Environmental issues: Concept of environmental technology, Impact of technology and growing population on environment, disasters management, acid rain ozone depletion. Applications of Remote Sensing and Geographic Information System (GIS).

02 Hrs

b.1 Concept of environmental technology,
the term “environmental technologies” can be and is being used in various ways. The concept may refer solely to end-of-pipe technologies and the remediation of already polluted/damaged areas. However, it can also cover integrated clean technologies and, in an even wider sense, issues like monitoring, measuring, product change or environmental management systems. In the ETAP (Environmental Technologies ActionPlan for the European Union) and in this report, the concept is used in its wide sense, as encompassing all technologies whose use is less environmentally harmful than relevant alternatives.

b.2 Impact of technology and growing population on environment,
Impact of Technology on Environment
We have been inventing & innovating different activities, products & services for the benefit & the development of our society. Unfortunately we have been using this technology in an uncontrolled & unplanned way and this has created number of environmental issues. Such facets of technology & their environmental issues are • Industrialization • Urbanization, • Transportation, • Modern Agriculture • Mining, etc. (write few impacts of each on the environment) To control or to minimize such impact on the environment, it is necessary to adopt environmental technology to every branch of technology. Through, such sustainability approach we can minimize or even can eliminate the impacts of technology on our environment.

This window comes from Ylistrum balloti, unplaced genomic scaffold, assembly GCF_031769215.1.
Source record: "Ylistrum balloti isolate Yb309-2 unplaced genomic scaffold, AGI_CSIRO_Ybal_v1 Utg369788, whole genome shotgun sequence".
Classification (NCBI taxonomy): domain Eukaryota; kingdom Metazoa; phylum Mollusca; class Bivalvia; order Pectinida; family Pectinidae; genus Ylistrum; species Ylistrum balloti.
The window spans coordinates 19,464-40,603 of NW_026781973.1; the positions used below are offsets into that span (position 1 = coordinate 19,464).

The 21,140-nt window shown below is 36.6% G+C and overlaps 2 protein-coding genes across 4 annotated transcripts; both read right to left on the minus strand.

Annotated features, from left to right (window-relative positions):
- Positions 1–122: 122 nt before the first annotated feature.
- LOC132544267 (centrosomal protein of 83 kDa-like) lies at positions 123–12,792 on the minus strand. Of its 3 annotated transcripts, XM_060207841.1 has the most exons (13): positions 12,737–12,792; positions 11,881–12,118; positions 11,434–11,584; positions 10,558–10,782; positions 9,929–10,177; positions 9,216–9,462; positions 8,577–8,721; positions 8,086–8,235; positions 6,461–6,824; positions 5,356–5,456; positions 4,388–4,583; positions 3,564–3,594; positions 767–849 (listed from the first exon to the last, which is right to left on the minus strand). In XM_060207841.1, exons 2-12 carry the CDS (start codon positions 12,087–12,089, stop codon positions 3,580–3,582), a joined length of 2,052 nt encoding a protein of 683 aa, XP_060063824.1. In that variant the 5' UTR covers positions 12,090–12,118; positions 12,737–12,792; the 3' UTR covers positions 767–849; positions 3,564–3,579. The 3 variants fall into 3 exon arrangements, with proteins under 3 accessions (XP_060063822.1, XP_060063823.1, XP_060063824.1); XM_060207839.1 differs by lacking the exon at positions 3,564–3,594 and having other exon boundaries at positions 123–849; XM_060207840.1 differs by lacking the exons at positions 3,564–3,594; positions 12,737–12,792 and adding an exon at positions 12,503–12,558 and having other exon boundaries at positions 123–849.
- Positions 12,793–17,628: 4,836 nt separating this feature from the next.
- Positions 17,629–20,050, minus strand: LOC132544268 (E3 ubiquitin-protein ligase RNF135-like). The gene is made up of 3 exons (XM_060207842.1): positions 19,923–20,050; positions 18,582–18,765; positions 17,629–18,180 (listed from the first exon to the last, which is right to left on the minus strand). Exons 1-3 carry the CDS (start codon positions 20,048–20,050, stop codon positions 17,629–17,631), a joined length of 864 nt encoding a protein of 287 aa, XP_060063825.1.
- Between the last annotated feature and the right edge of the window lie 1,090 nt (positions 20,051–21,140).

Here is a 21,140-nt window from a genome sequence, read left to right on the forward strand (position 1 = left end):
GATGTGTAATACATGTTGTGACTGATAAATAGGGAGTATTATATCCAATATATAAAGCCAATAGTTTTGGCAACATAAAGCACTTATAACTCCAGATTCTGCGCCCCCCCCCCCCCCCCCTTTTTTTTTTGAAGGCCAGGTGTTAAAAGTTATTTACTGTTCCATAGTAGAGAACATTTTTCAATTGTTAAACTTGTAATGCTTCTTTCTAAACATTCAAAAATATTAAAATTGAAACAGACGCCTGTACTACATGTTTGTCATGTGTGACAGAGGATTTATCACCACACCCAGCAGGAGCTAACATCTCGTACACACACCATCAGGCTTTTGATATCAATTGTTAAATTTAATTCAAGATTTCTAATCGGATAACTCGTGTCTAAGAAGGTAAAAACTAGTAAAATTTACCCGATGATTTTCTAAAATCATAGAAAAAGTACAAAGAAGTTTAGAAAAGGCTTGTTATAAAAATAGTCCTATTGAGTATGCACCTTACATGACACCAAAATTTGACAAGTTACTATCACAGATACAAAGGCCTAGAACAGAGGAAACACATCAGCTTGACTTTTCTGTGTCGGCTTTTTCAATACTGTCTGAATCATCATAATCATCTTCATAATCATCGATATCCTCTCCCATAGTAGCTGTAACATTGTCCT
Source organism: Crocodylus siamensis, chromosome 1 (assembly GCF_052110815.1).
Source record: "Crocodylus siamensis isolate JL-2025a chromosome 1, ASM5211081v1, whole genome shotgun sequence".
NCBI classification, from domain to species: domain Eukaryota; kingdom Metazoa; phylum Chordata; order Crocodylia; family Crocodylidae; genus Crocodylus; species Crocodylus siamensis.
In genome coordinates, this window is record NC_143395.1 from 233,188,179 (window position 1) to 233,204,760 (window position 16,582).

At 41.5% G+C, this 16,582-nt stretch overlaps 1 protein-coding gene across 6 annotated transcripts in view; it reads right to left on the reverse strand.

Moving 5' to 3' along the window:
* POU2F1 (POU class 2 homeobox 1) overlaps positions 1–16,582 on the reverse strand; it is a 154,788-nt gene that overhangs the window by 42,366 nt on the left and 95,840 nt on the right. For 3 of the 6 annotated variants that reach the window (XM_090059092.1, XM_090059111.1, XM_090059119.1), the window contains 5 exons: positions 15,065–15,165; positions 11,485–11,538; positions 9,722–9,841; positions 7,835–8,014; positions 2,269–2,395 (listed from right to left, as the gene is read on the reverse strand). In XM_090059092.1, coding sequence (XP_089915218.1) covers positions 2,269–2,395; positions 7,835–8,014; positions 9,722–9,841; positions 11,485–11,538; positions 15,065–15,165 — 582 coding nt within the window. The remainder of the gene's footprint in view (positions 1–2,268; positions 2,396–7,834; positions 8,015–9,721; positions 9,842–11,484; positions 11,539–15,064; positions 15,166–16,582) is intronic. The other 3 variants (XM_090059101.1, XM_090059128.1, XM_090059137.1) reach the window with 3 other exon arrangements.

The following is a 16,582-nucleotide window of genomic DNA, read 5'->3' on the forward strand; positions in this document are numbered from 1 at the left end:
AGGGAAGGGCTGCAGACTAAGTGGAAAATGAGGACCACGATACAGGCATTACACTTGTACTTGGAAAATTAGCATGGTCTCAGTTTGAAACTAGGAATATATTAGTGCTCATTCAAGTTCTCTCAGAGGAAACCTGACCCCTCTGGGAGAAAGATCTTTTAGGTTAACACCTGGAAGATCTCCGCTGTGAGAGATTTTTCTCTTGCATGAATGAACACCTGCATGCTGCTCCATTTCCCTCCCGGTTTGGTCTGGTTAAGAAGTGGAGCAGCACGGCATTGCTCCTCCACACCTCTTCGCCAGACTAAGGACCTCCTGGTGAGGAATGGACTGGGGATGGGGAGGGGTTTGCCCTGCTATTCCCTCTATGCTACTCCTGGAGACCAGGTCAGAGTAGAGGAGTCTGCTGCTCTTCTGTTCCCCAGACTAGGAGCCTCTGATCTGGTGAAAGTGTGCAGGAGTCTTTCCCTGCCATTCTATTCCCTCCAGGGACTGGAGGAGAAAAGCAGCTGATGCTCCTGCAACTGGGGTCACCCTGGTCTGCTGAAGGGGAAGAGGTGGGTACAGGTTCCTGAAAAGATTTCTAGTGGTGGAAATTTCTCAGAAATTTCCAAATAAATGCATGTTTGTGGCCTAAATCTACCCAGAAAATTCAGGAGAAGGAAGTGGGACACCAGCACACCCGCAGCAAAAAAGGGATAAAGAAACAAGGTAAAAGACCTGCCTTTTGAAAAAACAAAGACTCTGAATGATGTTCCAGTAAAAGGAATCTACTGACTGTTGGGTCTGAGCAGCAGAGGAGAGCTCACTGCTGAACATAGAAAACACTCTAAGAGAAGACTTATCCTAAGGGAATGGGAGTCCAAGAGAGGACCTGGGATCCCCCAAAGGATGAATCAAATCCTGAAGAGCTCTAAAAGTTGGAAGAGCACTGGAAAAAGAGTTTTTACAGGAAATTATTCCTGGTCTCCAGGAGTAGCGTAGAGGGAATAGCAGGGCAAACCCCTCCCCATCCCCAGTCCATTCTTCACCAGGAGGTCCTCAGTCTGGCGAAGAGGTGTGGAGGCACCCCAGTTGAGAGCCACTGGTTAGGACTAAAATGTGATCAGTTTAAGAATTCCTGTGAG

Impact Population on Environment
In the last five decades a phenomenal rise in the world population has taken place with technology revolution & is expected to grow further. World population trend at different times based on UN demographic studies is
Years Population (billions) 1950 2.5 1998 5.9 2001 6.2 2050 8.9 (forecast) Total Land area of the world 130 million km2

This growing population coupled with economic (technology) revolution is having a great impact on our environment as well as on our social well being. They are listed as